In planning for JanTerm, we recognized that there would demand for internships, but we didn’t have the staff to support it, nor did we have an immediate vision for what this program, adjunct to the courses of JanTerm, might look like. So we did not commit to creating opportunities for interships until the registration process for the JanTerm courses was complete. And when we did decide to take this step, we thought of it as a pilot, as something we might try out and buy or as something we might have to put back on the rack.
In essence the heart of the idea is that schools have often built significant curricular/extracurricular programs without the “D” of “R and D”. They have leaned into Research, but tried to skip Development. When schools make this mistake, they inadvertently raise the stakes of the bet, they increase the pain of failure, they miss an opportunity to test drive a program, and they fail to build the momentum of support a good idea needs from a school community.
In the late Fall of 2014 when a couple of our planned JanTerm courses did not have adequate signups to support them going forward (in registration talk..they “didn’t make”), we decided to try to pilot a small number of JanTerm Internships and Independent Studies for a small number of seniors who had particularly well-formed and thoughtful ideas. We could take this step only because of the fact that a couple of courses didn’t make, thus leaving us the staff to lead this pilot of an Internship Program. Also working to our advantage we knew we were likely to have just a few seniors whose ideas for what they might like to do were advanced enough to work in January. Not being overwhelmed with demand was an advantage.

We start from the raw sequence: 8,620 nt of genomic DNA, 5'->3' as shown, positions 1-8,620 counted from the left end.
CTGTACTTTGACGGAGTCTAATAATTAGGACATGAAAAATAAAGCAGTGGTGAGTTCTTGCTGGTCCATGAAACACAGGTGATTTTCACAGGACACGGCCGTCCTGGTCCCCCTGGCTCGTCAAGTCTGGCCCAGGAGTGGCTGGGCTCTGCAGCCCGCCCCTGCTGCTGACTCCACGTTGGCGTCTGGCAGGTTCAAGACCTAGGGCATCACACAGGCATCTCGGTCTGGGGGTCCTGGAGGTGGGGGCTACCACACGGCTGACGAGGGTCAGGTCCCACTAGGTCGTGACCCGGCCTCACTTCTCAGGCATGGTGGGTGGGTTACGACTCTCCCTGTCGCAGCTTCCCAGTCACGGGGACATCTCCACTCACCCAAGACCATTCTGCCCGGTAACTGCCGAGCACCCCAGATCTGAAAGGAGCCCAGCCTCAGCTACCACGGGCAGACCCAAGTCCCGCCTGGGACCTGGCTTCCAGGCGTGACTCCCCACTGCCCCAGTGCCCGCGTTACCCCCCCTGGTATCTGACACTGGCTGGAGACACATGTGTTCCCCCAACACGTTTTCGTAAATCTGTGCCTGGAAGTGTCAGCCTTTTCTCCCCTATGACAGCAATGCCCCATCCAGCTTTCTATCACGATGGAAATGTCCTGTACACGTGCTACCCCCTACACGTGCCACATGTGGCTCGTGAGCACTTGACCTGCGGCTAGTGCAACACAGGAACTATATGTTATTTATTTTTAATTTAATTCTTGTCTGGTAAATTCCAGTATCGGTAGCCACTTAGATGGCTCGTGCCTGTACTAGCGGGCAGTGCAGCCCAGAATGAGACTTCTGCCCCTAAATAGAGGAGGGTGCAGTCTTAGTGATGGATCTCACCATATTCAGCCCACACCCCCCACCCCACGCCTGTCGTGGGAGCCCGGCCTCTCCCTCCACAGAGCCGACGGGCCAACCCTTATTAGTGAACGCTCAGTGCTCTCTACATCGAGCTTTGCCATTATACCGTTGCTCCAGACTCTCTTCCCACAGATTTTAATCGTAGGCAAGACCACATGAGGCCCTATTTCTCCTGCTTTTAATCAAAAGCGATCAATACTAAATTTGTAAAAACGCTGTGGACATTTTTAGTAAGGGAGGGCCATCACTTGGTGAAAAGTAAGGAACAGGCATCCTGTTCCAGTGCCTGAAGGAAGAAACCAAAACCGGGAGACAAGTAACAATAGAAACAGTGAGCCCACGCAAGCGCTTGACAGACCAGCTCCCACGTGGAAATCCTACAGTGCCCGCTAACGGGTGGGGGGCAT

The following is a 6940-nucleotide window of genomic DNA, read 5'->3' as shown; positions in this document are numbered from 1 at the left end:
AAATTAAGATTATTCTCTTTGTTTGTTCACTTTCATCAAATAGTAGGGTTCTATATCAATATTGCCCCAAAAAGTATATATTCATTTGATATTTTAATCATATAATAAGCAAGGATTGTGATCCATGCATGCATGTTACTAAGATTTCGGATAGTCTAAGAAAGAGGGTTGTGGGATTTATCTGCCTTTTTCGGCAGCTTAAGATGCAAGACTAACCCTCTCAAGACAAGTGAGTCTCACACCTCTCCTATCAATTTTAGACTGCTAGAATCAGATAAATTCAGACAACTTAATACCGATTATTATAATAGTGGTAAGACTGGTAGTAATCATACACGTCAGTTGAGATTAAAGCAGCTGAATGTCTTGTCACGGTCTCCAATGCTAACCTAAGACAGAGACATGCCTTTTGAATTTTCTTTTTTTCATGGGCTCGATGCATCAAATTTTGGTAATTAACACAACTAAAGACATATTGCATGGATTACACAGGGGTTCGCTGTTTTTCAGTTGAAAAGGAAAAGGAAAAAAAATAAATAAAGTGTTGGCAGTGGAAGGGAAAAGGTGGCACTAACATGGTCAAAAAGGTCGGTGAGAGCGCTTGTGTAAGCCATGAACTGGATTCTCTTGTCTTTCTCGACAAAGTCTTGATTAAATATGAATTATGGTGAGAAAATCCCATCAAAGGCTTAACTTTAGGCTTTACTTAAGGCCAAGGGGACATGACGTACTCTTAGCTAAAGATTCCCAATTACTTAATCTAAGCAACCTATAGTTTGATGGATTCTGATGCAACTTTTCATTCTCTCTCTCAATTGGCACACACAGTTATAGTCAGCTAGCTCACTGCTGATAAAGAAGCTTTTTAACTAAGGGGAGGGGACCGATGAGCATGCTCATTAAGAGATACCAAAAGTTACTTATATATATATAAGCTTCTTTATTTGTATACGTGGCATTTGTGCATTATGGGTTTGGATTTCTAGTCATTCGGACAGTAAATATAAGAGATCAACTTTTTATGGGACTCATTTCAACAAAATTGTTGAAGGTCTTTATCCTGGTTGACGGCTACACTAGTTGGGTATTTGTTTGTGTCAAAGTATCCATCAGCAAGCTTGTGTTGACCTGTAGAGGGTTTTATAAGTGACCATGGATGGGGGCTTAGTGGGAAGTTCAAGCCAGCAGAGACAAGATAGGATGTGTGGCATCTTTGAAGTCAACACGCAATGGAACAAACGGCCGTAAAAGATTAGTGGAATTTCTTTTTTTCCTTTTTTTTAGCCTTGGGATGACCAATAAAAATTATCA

The application process was fairly rigorous, and the time window for sign-up was short. This was mostly a result of deciding to take a stab at this pilot program late in the game (November for a January rollout), but it was also fortuitous as only students who already had a passion were prepared to submit an application. As a result, the applications were for the most part excellent, and in the end six students were approved to move ahead. Each had a mentor, and one faculty member was assigned the task of observing them and organizing their final presentations and assessments Their execution of those plans was even better.
In the end the Internship Pilot wasa big success on a small scale–just what we wanted. Each of the six students had a powerful experience, developed a quality relationship with his or her mentor, and represented the school well in the community. By ensuring our ability to do well whatever we set out to do in this pilot, we preserved the ability to grow the program in a steady thoughtful manner in the years ahead. We generated the momentum for the program it will need to continue on a positive growth trajectory going forward. By keeping the scale small, we did not become overcommitted to a program that has yet to define its long term placement in our JanTerm program.
As I left The Westminster Schools this summer after serving as Upper School Head, I found myself refining my wishes for high school students in this particular moment in history. In an interview about my departure for the school’s magazine, I said:
“It’s not what our students are going to do ten years from now; it’s what they’re doing now. We spend too much time worrying about what students will do next when what really best paves the way forward is to live our lives richly, deeply, and thoughtfully now…”
When I look back on that statement from my new post as Head of St. George’s Independent School in Memphis, TN. I am more convinced than ever that we owe our students opportunities for deeper engagement now in life of the body, mind and spirit, as well as the life of civic engagement we need for them to lead. While the answers can, will, and should vary widely between schools, the priority should be clear:
If we want students to live creative, passionate, and civically engaged lives as adults, they must go about living toward those priorities now, and we must go about the work to support them in this effort.